Electronics chip major Qualcomm today met IT Minister Ravi Shankar Prasad and Telecom Minister Manoj Sinha to discuss its satellite connectivity project and production of chips, used in devices like mobile phones.
“They really intend to expand their footprint. They have great experience in the field of chip design. They are very excited about expansion of mobile manufacturing in India,” IT and Law Minister Ravi Shankar Prasad told reporters after meeting with Qualcomm Executive Chairman Paul Jacobs.
“I also asked him to explore the possibility of … bring in satellite connectivity in hilly areas of India. He has told me these are very exciting areas and area of his concern,” Prasad said further.
Qualcomm met the IT Minister to discuss a slew of issues around its expansion in India, venture fund and its new global satellite based communications network — OneWeb.
Jacob also met Sinha to discuss OneWeb which the company expects to launch in 2019-20.
“We also spoke about investment in satellite company called OneWeb that is going to build over 700 satellites, launch those by 2019 and 2020. It will provide mobile broadband to most remote areas of the country and will have connectivity from a terminal on ground, up through sky into the rest of the network,” Jacobs said after meeting Sinha.
Qualcomm’s OneWeb communications network will be made of low-earth-orbit (LEO) satellite constellation made up of hundreds of satellites, orbiting at approximately 1,200 kilometers and working in coordination to create the world’s largest coverage footprint.
Unlike existing Geosynchronous (GEO) satellite solutions, which orbit at approximately 36,000 kilometers, the OneWeb satellite constellation will be closer to the earth to reduce response time to and from satellites.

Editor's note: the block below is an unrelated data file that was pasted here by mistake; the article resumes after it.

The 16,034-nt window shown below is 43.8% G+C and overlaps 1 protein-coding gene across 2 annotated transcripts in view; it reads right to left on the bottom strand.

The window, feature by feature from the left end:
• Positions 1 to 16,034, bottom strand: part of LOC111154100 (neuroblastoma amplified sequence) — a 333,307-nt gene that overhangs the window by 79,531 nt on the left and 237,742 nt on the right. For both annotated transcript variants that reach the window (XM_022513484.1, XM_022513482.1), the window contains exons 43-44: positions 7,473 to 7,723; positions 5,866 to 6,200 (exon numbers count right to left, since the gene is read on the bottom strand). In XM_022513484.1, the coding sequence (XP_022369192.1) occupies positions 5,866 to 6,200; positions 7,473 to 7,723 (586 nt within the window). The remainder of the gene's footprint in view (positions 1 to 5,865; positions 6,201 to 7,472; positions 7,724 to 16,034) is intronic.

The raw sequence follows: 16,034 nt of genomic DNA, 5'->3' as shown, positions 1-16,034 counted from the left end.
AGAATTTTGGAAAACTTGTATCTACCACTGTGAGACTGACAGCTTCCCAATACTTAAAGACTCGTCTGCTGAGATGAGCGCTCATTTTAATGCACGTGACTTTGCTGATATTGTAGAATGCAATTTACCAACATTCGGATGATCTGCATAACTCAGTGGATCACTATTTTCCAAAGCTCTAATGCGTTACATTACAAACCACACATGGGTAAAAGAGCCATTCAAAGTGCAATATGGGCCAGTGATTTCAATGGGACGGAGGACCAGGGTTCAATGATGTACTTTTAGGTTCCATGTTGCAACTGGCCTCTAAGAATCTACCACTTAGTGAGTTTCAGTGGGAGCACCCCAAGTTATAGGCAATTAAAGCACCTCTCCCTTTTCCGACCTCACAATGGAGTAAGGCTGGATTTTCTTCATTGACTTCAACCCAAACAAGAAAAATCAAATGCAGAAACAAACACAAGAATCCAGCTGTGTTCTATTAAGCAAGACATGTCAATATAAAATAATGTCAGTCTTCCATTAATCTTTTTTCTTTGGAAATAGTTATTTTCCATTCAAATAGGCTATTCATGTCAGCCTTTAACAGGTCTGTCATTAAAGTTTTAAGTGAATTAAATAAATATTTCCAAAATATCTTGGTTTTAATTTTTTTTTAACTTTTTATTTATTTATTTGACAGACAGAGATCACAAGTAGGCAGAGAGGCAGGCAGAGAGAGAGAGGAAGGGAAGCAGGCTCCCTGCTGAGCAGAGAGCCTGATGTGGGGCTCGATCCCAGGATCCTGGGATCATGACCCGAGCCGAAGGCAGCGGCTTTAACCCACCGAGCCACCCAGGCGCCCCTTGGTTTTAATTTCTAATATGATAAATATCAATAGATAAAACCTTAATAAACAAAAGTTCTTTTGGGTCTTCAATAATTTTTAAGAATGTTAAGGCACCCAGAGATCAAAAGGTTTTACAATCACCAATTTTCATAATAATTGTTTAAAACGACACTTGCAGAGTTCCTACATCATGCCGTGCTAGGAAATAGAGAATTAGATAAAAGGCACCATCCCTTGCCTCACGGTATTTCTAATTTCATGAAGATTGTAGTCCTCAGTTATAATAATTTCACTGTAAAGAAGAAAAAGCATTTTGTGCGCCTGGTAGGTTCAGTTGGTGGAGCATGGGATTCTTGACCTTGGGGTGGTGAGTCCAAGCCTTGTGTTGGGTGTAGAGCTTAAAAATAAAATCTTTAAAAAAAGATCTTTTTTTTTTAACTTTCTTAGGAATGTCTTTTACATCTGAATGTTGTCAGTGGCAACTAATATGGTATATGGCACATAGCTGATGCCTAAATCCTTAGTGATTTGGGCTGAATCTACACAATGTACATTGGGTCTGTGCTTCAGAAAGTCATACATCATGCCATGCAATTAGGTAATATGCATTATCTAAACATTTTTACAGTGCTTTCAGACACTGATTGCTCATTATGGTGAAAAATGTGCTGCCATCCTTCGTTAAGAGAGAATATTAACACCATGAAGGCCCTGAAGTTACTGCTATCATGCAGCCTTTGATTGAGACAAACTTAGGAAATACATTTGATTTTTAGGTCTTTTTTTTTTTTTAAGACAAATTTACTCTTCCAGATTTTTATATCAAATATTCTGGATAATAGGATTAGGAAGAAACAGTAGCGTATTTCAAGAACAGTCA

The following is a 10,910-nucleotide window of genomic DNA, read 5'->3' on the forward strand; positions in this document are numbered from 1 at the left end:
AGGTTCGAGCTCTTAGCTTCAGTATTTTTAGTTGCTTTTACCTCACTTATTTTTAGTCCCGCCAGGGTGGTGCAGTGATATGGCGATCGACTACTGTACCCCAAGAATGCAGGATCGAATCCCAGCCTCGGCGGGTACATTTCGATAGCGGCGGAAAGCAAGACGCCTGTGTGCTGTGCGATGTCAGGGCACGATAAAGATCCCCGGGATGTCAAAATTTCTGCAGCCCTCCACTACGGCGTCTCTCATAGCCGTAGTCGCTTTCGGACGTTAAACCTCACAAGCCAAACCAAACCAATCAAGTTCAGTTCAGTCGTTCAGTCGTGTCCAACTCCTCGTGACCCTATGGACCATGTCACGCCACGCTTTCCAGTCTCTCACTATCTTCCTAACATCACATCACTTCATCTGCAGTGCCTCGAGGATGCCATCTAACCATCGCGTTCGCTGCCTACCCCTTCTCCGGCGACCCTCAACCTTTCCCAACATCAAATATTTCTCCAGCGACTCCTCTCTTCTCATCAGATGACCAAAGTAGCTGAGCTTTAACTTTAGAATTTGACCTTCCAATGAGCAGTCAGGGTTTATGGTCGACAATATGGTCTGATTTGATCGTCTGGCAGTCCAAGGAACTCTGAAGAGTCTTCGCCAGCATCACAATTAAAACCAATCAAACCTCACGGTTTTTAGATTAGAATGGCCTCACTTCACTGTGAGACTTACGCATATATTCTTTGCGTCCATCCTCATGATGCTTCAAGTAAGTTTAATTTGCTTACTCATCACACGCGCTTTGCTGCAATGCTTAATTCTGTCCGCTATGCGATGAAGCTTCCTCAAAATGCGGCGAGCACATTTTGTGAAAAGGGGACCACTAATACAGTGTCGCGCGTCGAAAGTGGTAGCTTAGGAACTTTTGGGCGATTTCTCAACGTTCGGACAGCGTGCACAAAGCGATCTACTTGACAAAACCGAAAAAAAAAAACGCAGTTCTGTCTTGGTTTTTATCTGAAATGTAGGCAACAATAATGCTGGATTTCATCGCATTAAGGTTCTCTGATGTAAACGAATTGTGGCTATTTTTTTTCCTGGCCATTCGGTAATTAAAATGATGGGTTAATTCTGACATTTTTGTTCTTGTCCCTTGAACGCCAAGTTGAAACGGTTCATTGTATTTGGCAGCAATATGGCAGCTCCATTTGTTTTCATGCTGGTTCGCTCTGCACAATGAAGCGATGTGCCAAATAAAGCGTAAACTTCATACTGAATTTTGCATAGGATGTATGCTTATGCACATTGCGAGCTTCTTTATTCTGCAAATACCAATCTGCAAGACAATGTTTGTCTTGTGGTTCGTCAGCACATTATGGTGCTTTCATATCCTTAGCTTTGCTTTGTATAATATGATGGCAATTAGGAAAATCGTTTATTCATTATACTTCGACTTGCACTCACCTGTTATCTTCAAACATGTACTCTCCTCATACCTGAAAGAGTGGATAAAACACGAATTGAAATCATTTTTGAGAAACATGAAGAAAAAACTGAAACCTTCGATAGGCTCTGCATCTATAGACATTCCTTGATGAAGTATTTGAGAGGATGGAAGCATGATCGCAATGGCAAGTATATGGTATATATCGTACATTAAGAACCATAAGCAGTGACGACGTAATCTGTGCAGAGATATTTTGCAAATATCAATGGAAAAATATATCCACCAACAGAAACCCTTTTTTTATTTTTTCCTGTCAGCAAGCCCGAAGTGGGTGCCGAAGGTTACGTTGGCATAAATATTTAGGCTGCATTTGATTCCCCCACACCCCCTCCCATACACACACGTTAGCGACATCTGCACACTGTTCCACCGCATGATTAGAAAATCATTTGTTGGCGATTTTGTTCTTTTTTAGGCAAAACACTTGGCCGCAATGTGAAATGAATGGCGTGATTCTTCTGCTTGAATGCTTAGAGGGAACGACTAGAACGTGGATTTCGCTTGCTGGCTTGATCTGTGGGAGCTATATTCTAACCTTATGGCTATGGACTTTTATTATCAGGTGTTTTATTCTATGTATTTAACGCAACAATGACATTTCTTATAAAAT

“It will have cellular and wifi connectivity so people will be able to use phones and tablets to get access to internet to get connectivity that way. We want to do that with schools for education purposes, with hospitals, put them in rural communities to give connectivity,” Jacobs said.
He also said that the company is foreseeing development of mobile ecosystem in the country not just assembling but also designing and manufacturing of devices.
“That will then create whole ecosystem for all components that need to go in mobile phones. We see that building up over the time with right incentives so we get into advance manufacturing of semiconductor chips. We have seen this happening in other countries and we see India is really set up to this as well,” Jacobs said.
When asked about its status to start production of chipset in India, he said that Qualcomm has had initial discussion with manufacturers of chips but not reached to the stage where production details can be firmed up.
Qualcomm designs chipsets on its own but get them produced from semiconductor plants of its partners.